He still laughs at how Vuckovich walked 102 batters with 105 strikeouts during the 1982 season and still won the AL Cy Young Award*. While Vuckovich was second in the league in wins—finishing 18-6 with a 3.34 ERA—he was also second in bases on balls. “Now, I think back and I wonder—and I’d joke about it with him—‘How did you win the Cy Young with those numbers?’” Candiotti says with a grin. “He had over a hundred walks! I’d joke about it with Pete, like, ‘That’s one of the strangest things how you won that award!’”

Another veteran who helped Candiotti along that first season was catcher Ted Simmons, who’d assign him homework. “Ted once got me to do a report about the ball-strike counts on which most baserunners ran,” he says. “You know, which counts runners go the most. Or he’d quiz me on pitch selections during a game. It was great. And of course, he called a knuckleball for the first big-league pitch I ever threw. He knew how to help me out as a young player. It was a huge thing for me.”

*One could make the argument that Toronto’s Dave Stieb was robbed of the Cy Young in 1982. Vuckovich, who made 30 starts, pitched 223.2 innings with nine complete games, including one shutout. Stieb, meanwhile, started 38 games, completed 19 of them, tossed five shutouts, and threw 288.1 innings. He led the AL in innings, complete games, and shutouts, and was tied for third in games started. He was 17-14 with a 3.25 ERA, walking 75 and fanning 141.

 

Things we saw in October…

The NFL is a week-to-week thing… every week has a new narrative. Remember how after the first two weeks of the 2018 season, when Pittsburgh began 0-1-1? Many of those analysts were predicting gloom and doom for the Steelers. Well, going into their huge AFC North matchup today in Baltimore, the Steelers are sitting atop the division at 4-2-1, just ahead of Cincinnati (5-3).

The Browns, who at 2-5-1 are at the bottom of the division, are who we thought they were…

Speaking of slow starts, wow – the Lakers’ Magic Johnson makes George Steinbrenner look like a saint… With the Lakers beginning slowly at 2-5, Johnson has apparently lost patience with coach Luke Walton. I mean, c’mon, the Lakers aren’t expected to be legitimate contenders and it’s early in the season….  Yes, I saw Magic play during his NBA career, but as an executive or fan, he’s not that great. He was the one cheering for Mike D’Antoni to be fired from the Lakers years earlier, wasn’t he? That’s exactly my point. Magic was a great player, but as an observer/fan/executive, he strikes me as a guy who just isn’t patient.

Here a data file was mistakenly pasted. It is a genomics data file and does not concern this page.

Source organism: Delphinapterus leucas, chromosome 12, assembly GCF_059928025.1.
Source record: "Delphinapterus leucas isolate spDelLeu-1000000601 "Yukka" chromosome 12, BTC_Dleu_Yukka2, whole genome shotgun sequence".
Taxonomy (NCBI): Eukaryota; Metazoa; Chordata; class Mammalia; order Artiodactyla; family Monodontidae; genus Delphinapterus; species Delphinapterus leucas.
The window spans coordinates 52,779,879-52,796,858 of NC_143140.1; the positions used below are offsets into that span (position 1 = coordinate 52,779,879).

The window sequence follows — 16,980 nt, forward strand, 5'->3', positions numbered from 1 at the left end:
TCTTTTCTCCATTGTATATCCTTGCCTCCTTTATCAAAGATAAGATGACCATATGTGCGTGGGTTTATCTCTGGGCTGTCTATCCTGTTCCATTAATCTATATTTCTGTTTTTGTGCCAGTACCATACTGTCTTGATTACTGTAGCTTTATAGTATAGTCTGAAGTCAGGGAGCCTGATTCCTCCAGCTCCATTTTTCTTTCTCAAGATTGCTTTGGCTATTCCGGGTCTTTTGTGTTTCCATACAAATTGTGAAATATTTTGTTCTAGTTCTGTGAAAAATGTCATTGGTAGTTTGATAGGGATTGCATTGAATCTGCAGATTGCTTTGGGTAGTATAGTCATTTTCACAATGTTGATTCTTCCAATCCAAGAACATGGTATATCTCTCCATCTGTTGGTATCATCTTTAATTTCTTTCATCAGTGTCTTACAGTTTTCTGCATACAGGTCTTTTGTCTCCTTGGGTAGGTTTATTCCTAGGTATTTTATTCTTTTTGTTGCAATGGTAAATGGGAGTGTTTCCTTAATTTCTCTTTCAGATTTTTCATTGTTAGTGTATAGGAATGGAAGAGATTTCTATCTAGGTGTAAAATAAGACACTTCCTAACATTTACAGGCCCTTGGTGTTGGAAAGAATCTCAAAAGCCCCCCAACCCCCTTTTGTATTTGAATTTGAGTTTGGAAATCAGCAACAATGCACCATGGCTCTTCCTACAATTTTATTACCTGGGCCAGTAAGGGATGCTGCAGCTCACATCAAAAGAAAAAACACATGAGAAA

Ahhh.. Steve Pearce. World Series MVP. I’m sure throughout the summer, the buzz in Toronto (and the rest of Canada where Blue Jays fans reside) was something like, “What can the Blue Jays get for Josh Donaldson?” and “Donaldson will make a contending team a winner,” etc.

I was on TSN1040 during the summer, suggesting that teams that win the World Series, traditionally, have had under-the-radar pickups more often than those big mid-season acquisitions. For 2018, I was looking at Tyler Clippard, John Axford, Seunghwan Oh, etc. as possible difference makers. Maybe even a guy like Curtis Granderson. Okay, I was wrong. It turned out the biggest difference maker was Steve Pearce!! He had a hot few games and wound up helping the Red Sox win the World Series.

Man, it must be painful for those Blue Jays fans… they must have been rooting for Cleveland, with Donaldson and Edwin Encarnacion being the two former Jays in the Indians lineup. Instead, it was David Price (who failed to deliver in the playoffs for Toronto) and Steve Pearce with their AL East rivals!!

Again, don’t trade within the division (ie. Toronto trading Pearce to Boston). It might make your fans cry in October…

Anytime someone brings up the need for a team to pick up a big name at the trade deadline to put itself over the top, I will just bring up two words. Steve Pearce.

Back to the NFL – an intriguing matchup on Sunday night with Green Bay vs. New England. Hours before that, Rams vs. Saints in what could be a potential NFC Championship Game matchup. The dream matchup would be a Patriots-Saints Super Bowl. Let’s keep our fingers crossed!

Vindication…

On TSN1040 weeks earlier, I mentioned that a playoff team might fire its manager if that ballclub underachieves in the postseason… I mean, it would be possible that a manager was fired despite leading his team to the playoffs – it’s happened before (Grady Little, Joe Girardi, John Farrell, and if we want to go back further, Casey Stengel, etc.)…